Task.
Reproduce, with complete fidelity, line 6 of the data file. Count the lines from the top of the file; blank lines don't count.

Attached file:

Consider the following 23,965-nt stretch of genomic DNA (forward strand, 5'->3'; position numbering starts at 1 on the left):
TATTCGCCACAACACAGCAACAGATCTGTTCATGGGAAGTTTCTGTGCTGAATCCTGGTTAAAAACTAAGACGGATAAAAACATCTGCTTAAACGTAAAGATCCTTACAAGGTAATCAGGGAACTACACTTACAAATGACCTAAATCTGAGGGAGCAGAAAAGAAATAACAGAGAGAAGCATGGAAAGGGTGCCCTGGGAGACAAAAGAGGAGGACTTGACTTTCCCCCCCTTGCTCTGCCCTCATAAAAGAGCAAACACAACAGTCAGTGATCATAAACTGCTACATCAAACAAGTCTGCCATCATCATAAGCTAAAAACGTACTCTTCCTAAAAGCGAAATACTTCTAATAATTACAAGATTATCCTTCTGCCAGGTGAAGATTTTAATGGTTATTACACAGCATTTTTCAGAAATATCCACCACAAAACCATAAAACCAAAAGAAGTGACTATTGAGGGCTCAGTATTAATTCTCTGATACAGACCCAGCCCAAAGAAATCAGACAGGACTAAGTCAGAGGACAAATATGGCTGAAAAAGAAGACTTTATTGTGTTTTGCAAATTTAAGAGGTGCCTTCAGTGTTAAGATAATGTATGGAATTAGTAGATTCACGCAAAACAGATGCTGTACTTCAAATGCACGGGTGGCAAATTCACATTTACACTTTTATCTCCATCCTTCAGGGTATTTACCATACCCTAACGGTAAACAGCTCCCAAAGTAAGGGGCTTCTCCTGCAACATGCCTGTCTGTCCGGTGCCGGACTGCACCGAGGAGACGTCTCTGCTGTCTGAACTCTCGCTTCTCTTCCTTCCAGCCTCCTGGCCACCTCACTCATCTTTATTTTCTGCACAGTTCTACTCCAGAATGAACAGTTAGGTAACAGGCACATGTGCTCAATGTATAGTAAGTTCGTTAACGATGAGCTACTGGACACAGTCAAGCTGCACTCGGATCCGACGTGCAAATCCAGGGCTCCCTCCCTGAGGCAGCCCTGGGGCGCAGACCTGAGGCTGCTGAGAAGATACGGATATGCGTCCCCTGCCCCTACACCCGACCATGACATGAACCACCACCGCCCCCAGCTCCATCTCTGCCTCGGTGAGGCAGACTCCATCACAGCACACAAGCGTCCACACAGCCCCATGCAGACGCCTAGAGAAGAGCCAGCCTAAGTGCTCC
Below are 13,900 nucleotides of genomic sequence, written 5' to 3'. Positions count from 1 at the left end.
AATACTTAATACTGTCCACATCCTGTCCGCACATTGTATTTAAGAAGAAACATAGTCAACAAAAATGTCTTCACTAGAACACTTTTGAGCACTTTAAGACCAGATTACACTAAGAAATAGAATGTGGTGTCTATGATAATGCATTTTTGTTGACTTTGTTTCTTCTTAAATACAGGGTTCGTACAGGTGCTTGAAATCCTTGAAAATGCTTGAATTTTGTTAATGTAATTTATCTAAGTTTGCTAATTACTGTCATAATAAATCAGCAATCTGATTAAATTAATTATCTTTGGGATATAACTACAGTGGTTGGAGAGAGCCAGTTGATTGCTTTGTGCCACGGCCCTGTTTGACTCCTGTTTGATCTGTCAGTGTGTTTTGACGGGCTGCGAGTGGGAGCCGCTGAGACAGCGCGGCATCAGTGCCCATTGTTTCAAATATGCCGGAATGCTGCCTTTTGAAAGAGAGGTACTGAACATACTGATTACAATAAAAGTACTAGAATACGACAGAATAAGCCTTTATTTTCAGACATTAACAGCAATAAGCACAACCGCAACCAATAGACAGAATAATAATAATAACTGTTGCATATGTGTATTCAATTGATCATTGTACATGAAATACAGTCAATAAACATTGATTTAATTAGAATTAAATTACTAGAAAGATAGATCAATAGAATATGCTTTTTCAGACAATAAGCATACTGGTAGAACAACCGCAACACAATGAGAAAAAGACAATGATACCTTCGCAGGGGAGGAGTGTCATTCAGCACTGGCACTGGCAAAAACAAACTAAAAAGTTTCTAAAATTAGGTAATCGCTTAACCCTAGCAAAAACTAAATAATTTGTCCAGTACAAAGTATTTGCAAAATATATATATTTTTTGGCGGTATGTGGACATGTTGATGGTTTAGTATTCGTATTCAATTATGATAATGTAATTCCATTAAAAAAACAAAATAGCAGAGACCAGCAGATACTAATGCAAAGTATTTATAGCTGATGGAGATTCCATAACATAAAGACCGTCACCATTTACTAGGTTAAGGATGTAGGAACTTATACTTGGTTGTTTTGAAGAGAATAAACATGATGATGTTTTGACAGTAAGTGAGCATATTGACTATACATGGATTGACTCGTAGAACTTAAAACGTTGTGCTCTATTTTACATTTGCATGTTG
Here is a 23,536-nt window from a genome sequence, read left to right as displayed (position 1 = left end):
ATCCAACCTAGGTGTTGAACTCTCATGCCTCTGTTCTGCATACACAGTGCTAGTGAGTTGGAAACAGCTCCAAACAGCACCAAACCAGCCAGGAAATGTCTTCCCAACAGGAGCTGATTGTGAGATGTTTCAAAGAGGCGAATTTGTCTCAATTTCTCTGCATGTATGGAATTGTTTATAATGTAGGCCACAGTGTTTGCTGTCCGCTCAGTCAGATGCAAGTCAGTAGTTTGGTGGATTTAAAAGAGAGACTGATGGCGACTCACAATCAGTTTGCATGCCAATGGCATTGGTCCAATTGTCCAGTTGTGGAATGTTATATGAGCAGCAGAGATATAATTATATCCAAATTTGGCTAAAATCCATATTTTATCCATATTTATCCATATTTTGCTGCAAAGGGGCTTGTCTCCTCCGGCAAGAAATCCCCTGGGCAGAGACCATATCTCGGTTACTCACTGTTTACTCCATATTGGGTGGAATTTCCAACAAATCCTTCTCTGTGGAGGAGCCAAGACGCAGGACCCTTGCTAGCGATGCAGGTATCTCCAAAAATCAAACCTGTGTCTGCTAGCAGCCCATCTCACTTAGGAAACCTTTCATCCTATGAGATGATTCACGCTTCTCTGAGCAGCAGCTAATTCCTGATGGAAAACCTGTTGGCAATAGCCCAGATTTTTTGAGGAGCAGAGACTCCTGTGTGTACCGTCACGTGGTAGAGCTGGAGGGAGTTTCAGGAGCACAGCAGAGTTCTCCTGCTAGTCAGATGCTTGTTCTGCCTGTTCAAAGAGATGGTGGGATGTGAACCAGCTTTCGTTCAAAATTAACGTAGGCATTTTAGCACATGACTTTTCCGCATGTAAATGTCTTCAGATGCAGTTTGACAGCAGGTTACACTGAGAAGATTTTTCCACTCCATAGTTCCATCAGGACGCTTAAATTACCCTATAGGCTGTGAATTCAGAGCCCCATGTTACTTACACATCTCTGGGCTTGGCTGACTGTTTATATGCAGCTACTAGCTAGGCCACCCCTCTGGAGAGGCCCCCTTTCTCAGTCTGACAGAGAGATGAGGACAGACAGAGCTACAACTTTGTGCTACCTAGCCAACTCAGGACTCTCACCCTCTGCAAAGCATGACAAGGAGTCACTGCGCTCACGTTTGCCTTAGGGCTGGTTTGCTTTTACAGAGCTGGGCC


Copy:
ATCCAACCTAGGTGTTGAACTCTCATGCCTCTGTTCTGCATACACAGTGCTAGTGAGTTGGAAACAGCTCCAAACAGCACCAAACCAGCCAGGAAATGTCTTCCCAACAGGAGCTGATTGTGAGATGTTTCAAAGAGGCGAATTTGTCTCAATTTCTCTGCATGTATGGAATTGTTTATAATGTAGGCCACAGTGTTTGCTGTCCGCTCAGTCAGATGCAAGTCAGTAGTTTGGTGGATTTAAAAGAGAGACTGATGGCGACTCACAATCAGTTTGCATGCCAATGGCATTGGTCCAATTGTCCAGTTGTGGAATGTTATATGAGCAGCAGAGATATAATTATATCCAAATTTGGCTAAAATCCATATTTTATCCATATTTATCCATATTTTGCTGCAAAGGGGCTTGTCTCCTCCGGCAAGAAATCCCCTGGGCAGAGACCATATCTCGGTTACTCACTGTTTACTCCATATTGGGTGGAATTTCCAACAAATCCTTCTCTGTGGAGGAGCCAAGACGCAGGACCCTTGCTAGCGATGCAGGTATCTCCAAAAATCAAACCTGTGTCTGCTAGCAGCCCATCTCACTTAGGAAACCTTTCATCCTATGAGATGATTCACGCTTCTCTGAGCAGCAGCTAATTCCTGATGGAAAACCTGTTGGCAATAGCCCAGATTTTTTGAGGAGCAGAGACTCCTGTGTGTACCGTCACGTGGTAGAGCTGGAGGGAGTTTCAGGAGCACAGCAGAGTTCTCCTGCTAGTCAGATGCTTGTTCTGCCTGTTCAAAGAGATGGTGGGATGTGAACCAGCTTTCGTTCAAAATTAACGTAGGCATTTTAGCACATGACTTTTCCGCATGTAAATGTCTTCAGATGCAGTTTGACAGCAGGTTACACTGAGAAGATTTTTCCACTCCATAGTTCCATCAGGACGCTTAAATTACCCTATAGGCTGTGAATTCAGAGCCCCATGTTACTTACACATCTCTGGGCTTGGCTGACTGTTTATATGCAGCTACTAGCTAGGCCACCCCTCTGGAGAGGCCCCCTTTCTCAGTCTGACAGAGAGATGAGGACAGACAGAGCTACAACTTTGTGCTACCTAGCCAACTCAGGACTCTCACCCTCTGCAAAGCATGACAAGGAGTCACTGCGCTCACGTTTGCCTTAGGGCTGGTTTGCTTTTACAGAGCTGGGCC